Repeated terror attacks, naxalism and communal violence all across the country certainly leave a sense of fear, insecurity and moreover a threat to the national unity. Narrow political outlook, growing religious fundamentalism along with poor governance and social injustice further weaken India’s unity amid its socio-religion and cultural diversity.
The serial bomb blasts in the heart of the national capital New Delhi though on one side bring a common term to lead a movement against terrorism from the political parties and religious leaders, but there is still a great mass of Muslims who contradict with the whole conduct of security forces especially after the Jamia Nagar encounter, which ended with the death of two alleged terrorists and arrest of few others.
Under such atmosphere of differing opinion, the government, political parties, intelligence and media as a whole need to take the whole community into confidence and mobilise religious leaders of all communities to seat together and draw their own lines in the interest of nation and the notion of “INDIA” as a united democratic country without identifying someone to a particular caste, religion or region.
Furthermore, the series of attacks on Christian minorities – first in Orissa’s Kandhamal district following the killing of Hindu leader Swami Laxmananda Saraswati and then in Karnataka over the religious conversions – and the inability of a faulty law and order machinery to respond to the widespread organised violence by some Hindu groups further make it a complex social factor frightening a particular community in pursuit of political gain.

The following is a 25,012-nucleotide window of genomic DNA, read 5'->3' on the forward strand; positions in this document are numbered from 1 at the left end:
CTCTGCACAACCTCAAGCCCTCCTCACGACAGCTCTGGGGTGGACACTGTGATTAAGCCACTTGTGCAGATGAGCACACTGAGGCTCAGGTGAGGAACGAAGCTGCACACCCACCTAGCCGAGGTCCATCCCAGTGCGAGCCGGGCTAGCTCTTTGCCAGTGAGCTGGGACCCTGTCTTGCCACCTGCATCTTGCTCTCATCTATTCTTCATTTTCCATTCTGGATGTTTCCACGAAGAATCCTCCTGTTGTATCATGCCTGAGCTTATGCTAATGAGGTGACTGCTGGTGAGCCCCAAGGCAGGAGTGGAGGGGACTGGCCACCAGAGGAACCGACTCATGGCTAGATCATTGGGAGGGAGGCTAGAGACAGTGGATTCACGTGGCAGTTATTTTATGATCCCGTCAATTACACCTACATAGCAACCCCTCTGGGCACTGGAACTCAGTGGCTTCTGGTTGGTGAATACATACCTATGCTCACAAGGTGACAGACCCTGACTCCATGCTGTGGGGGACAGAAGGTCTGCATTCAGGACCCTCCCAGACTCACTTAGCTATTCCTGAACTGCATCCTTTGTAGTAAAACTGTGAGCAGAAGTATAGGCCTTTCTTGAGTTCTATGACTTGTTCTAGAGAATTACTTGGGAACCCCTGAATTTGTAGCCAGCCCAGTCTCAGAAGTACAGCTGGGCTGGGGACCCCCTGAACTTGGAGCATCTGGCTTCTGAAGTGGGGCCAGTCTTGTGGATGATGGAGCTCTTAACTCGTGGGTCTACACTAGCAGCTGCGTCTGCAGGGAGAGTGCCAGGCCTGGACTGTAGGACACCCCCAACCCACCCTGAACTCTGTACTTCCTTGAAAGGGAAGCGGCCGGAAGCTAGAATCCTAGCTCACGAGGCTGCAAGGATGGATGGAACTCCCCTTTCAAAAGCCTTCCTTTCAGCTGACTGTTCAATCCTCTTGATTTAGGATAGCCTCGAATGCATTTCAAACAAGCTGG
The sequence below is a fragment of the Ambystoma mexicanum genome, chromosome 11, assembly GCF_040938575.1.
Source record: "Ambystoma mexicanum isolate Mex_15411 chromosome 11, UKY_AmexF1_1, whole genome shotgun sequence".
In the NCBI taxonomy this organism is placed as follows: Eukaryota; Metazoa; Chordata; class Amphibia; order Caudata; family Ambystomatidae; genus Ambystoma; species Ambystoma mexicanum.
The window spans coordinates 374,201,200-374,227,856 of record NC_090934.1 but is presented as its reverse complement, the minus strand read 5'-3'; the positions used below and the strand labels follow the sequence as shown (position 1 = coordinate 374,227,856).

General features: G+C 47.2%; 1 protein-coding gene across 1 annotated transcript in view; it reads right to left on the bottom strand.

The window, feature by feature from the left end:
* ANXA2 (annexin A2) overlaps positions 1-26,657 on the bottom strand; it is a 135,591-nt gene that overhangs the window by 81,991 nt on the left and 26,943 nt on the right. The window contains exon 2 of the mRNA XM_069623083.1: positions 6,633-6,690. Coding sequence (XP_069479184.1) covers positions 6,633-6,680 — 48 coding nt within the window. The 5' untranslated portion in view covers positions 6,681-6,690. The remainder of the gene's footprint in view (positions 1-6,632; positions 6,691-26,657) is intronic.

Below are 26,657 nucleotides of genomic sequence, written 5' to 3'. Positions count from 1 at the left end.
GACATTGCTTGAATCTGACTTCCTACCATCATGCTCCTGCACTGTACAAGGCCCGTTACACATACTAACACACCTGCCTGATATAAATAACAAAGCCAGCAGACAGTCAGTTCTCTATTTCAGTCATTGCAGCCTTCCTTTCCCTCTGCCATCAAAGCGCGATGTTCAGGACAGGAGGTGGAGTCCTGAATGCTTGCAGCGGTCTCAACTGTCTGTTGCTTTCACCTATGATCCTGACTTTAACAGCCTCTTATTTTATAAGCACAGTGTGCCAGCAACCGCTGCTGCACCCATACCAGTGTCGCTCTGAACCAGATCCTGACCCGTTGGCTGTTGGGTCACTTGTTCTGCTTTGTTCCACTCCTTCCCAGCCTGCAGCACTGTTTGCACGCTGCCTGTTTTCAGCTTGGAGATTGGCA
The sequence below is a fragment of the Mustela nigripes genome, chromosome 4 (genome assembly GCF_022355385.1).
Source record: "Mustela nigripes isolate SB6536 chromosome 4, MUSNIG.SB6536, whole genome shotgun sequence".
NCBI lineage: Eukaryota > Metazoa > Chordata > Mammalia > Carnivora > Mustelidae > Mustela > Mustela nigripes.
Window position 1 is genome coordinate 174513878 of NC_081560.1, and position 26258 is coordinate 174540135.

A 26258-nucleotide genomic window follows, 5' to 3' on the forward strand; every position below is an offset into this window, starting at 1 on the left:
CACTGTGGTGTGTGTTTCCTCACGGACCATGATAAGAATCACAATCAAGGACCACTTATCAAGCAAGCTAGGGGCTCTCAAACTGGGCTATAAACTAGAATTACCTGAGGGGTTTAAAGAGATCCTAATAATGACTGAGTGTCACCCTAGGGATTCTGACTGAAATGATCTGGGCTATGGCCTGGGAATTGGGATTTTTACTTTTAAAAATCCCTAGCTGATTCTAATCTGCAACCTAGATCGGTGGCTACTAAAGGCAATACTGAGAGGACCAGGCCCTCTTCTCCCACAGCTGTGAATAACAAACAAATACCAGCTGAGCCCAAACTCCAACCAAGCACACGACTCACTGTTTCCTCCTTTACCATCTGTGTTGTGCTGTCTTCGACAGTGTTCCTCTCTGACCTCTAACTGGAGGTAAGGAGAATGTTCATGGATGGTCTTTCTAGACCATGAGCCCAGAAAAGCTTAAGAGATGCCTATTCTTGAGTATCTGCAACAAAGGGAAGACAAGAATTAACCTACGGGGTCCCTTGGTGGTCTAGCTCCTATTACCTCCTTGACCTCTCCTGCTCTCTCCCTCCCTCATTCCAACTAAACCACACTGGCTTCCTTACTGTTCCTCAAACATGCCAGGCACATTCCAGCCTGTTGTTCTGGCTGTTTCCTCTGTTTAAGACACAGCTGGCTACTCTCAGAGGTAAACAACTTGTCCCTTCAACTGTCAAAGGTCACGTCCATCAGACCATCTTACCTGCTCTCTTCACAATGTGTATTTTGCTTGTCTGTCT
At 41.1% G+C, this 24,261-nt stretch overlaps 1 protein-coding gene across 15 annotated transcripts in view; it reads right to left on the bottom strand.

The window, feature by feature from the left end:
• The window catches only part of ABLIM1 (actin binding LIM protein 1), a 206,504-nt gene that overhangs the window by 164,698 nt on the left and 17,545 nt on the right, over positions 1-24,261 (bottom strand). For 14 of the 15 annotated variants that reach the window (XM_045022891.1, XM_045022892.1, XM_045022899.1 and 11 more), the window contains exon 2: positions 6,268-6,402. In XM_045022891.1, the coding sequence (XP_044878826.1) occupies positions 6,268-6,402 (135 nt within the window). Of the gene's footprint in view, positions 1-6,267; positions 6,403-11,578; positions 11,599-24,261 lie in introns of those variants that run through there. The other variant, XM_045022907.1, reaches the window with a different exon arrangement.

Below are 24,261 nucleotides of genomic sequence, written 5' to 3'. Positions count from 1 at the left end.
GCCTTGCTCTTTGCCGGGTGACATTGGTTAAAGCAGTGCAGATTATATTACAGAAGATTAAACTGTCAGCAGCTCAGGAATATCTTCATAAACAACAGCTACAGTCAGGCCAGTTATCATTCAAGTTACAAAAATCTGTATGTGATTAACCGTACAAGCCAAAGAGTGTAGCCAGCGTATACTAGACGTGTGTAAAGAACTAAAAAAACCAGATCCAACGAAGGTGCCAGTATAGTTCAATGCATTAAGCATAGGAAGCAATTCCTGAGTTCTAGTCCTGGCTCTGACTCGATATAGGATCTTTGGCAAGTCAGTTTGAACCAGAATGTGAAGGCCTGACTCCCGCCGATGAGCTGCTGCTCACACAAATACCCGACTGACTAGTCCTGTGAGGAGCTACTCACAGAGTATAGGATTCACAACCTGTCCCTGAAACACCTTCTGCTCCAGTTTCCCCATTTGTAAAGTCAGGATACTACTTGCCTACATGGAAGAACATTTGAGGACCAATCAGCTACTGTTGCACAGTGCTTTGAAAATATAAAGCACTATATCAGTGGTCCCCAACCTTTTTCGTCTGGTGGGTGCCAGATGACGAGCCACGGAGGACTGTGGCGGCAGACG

Such attitude by our whole governance is obvious to nurture hatred feeling among communities. It is no more a question of enacting a stringent anti-terror law which has many times resulted in the harassment of a particular community or marginalised section of the society. In the absence of a clear cut policy, transparency in governance and an efficient justice delivery system, anti-terror law has more drawbacks than advantage.
Terrorism, as per everybody’s knowledge is not tagged to a particular community- say it the killing of Mahatma Gandhi by a Hindu; Indira Gandhi by Sikh or Rajeev Gandhi by Tamil Tigers. The recent bomb blasts by certain section of Muslim fundamentalists or religious clash by Hindu Rightists are equally responsible for socio-religious polarization.
To conclude, the utmost need to stop all these disorders is a political will in bridging the communal divide by involving different community leaders to confront with those home-grown terror groups. Better for politicians to rise above their vested interest and stand jointly for a common cause of national unity. Only a united India can eliminate the anti-social elements within us who don’t want peace to prevail.
AhmadSeptember 24, 2008 at 12:00 AM